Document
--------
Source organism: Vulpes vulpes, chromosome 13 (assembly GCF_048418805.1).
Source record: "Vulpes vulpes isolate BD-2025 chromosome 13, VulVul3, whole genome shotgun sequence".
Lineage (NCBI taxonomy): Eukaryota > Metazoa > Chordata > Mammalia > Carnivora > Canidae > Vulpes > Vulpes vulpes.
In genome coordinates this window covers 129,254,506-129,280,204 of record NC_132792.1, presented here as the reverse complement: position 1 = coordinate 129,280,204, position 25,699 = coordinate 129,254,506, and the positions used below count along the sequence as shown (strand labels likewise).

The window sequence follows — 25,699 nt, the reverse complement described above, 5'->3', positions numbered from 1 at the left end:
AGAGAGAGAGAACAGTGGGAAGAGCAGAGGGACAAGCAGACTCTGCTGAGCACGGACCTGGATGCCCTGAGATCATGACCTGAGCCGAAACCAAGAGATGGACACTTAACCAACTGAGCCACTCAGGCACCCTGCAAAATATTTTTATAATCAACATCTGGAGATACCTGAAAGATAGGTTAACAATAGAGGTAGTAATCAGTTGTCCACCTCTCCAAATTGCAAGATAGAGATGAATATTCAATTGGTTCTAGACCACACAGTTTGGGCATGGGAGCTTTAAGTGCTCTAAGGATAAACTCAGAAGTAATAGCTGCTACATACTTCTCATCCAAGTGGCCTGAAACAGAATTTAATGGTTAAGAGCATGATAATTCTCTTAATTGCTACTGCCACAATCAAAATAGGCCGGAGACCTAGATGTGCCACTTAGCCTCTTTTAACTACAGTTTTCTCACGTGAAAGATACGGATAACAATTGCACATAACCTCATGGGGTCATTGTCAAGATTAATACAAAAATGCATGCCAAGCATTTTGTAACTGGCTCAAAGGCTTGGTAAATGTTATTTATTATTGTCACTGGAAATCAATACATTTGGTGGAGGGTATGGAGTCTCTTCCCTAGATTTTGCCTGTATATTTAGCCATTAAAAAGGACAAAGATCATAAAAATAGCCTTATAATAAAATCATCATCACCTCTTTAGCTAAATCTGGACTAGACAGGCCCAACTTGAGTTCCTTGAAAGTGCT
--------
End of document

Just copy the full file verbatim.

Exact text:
Source organism: Vulpes vulpes, chromosome 13 (assembly GCF_048418805.1).
Source record: "Vulpes vulpes isolate BD-2025 chromosome 13, VulVul3, whole genome shotgun sequence".
Lineage (NCBI taxonomy): Eukaryota > Metazoa > Chordata > Mammalia > Carnivora > Canidae > Vulpes > Vulpes vulpes.
In genome coordinates this window covers 129,254,506-129,280,204 of record NC_132792.1, presented here as the reverse complement: position 1 = coordinate 129,280,204, position 25,699 = coordinate 129,254,506, and the positions used below count along the sequence as shown (strand labels likewise).

The window sequence follows — 25,699 nt, the reverse complement described above, 5'->3', positions numbered from 1 at the left end:
AGAGAGAGAGAACAGTGGGAAGAGCAGAGGGACAAGCAGACTCTGCTGAGCACGGACCTGGATGCCCTGAGATCATGACCTGAGCCGAAACCAAGAGATGGACACTTAACCAACTGAGCCACTCAGGCACCCTGCAAAATATTTTTATAATCAACATCTGGAGATACCTGAAAGATAGGTTAACAATAGAGGTAGTAATCAGTTGTCCACCTCTCCAAATTGCAAGATAGAGATGAATATTCAATTGGTTCTAGACCACACAGTTTGGGCATGGGAGCTTTAAGTGCTCTAAGGATAAACTCAGAAGTAATAGCTGCTACATACTTCTCATCCAAGTGGCCTGAAACAGAATTTAATGGTTAAGAGCATGATAATTCTCTTAATTGCTACTGCCACAATCAAAATAGGCCGGAGACCTAGATGTGCCACTTAGCCTCTTTTAACTACAGTTTTCTCACGTGAAAGATACGGATAACAATTGCACATAACCTCATGGGGTCATTGTCAAGATTAATACAAAAATGCATGCCAAGCATTTTGTAACTGGCTCAAAGGCTTGGTAAATGTTATTTATTATTGTCACTGGAAATCAATACATTTGGTGGAGGGTATGGAGTCTCTTCCCTAGATTTTGCCTGTATATTTAGCCATTAAAAAGGACAAAGATCATAAAAATAGCCTTATAATAAAATCATCATCACCTCTTTAGCTAAATCTGGACTAGACAGGCCCAACTTGAGTTCCTTGAAAGTGCT